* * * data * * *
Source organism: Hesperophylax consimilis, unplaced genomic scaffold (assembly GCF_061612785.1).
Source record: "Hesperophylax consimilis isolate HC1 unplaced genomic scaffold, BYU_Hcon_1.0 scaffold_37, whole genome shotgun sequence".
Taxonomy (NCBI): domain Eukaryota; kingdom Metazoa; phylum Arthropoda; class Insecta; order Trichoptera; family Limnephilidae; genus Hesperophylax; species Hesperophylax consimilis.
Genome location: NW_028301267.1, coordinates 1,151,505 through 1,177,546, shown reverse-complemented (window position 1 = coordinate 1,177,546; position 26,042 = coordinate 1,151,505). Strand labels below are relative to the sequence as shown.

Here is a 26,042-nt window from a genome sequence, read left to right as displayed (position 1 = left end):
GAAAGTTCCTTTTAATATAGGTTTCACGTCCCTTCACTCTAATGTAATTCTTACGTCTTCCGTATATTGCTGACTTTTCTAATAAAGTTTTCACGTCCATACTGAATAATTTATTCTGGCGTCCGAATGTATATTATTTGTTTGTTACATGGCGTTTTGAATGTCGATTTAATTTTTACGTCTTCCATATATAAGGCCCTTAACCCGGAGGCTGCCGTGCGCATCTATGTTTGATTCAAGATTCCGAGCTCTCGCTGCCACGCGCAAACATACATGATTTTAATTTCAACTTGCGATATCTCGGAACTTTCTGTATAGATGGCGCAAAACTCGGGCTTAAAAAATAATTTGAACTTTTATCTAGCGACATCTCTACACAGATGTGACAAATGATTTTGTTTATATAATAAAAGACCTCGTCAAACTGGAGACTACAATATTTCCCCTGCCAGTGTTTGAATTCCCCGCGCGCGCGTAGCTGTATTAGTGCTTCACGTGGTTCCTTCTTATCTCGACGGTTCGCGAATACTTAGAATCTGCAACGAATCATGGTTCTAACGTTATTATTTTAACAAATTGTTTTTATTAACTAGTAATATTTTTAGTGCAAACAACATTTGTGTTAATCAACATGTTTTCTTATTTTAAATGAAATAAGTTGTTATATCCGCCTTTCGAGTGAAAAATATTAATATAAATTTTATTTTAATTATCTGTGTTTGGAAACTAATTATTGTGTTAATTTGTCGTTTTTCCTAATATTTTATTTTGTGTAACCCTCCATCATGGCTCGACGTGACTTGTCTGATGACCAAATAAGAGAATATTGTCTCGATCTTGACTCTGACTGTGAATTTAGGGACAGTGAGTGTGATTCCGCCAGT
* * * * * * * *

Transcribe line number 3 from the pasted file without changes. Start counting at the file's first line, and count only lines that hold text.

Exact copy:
Taxonomy (NCBI): domain Eukaryota; kingdom Metazoa; phylum Arthropoda; class Insecta; order Trichoptera; family Limnephilidae; genus Hesperophylax; species Hesperophylax consimilis.